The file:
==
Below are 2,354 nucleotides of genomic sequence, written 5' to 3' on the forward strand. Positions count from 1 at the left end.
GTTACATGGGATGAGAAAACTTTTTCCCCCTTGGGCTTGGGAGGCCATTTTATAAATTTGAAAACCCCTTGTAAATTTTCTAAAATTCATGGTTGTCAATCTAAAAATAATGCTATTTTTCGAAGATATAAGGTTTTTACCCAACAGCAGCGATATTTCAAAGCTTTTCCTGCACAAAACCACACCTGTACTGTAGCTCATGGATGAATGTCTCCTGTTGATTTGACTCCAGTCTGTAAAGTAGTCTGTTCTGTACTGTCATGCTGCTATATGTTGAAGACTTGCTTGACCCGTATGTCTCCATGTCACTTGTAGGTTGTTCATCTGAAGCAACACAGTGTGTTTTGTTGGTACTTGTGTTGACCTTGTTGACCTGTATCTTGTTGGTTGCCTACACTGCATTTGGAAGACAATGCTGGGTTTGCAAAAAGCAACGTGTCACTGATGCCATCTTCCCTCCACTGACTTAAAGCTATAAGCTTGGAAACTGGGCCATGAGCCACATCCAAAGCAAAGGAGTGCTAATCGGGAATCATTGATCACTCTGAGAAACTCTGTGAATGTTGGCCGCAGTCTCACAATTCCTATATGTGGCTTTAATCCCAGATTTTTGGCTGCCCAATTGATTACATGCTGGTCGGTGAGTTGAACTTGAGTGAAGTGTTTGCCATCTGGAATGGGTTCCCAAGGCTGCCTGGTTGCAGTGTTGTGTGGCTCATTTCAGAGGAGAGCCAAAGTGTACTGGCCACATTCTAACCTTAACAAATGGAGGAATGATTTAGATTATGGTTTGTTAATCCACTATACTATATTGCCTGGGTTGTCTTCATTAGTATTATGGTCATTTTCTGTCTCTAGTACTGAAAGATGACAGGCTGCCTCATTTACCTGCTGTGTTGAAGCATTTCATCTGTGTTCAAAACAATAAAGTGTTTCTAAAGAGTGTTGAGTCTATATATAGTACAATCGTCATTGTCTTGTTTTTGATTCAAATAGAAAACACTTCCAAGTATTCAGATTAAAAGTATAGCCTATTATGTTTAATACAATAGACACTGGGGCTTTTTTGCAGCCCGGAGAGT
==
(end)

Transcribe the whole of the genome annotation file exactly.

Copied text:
Below are 2,354 nucleotides of genomic sequence, written 5' to 3' on the forward strand. Positions count from 1 at the left end.
GTTACATGGGATGAGAAAACTTTTTCCCCCTTGGGCTTGGGAGGCCATTTTATAAATTTGAAAACCCCTTGTAAATTTTCTAAAATTCATGGTTGTCAATCTAAAAATAATGCTATTTTTCGAAGATATAAGGTTTTTACCCAACAGCAGCGATATTTCAAAGCTTTTCCTGCACAAAACCACACCTGTACTGTAGCTCATGGATGAATGTCTCCTGTTGATTTGACTCCAGTCTGTAAAGTAGTCTGTTCTGTACTGTCATGCTGCTATATGTTGAAGACTTGCTTGACCCGTATGTCTCCATGTCACTTGTAGGTTGTTCATCTGAAGCAACACAGTGTGTTTTGTTGGTACTTGTGTTGACCTTGTTGACCTGTATCTTGTTGGTTGCCTACACTGCATTTGGAAGACAATGCTGGGTTTGCAAAAAGCAACGTGTCACTGATGCCATCTTCCCTCCACTGACTTAAAGCTATAAGCTTGGAAACTGGGCCATGAGCCACATCCAAAGCAAAGGAGTGCTAATCGGGAATCATTGATCACTCTGAGAAACTCTGTGAATGTTGGCCGCAGTCTCACAATTCCTATATGTGGCTTTAATCCCAGATTTTTGGCTGCCCAATTGATTACATGCTGGTCGGTGAGTTGAACTTGAGTGAAGTGTTTGCCATCTGGAATGGGTTCCCAAGGCTGCCTGGTTGCAGTGTTGTGTGGCTCATTTCAGAGGAGAGCCAAAGTGTACTGGCCACATTCTAACCTTAACAAATGGAGGAATGATTTAGATTATGGTTTGTTAATCCACTATACTATATTGCCTGGGTTGTCTTCATTAGTATTATGGTCATTTTCTGTCTCTAGTACTGAAAGATGACAGGCTGCCTCATTTACCTGCTGTGTTGAAGCATTTCATCTGTGTTCAAAACAATAAAGTGTTTCTAAAGAGTGTTGAGTCTATATATAGTACAATCGTCATTGTCTTGTTTTTGATTCAAATAGAAAACACTTCCAAGTATTCAGATTAAAAGTATAGCCTATTATGTTTAATACAATAGACACTGGGGCTTTTTTGCAGCCCGGAGAGT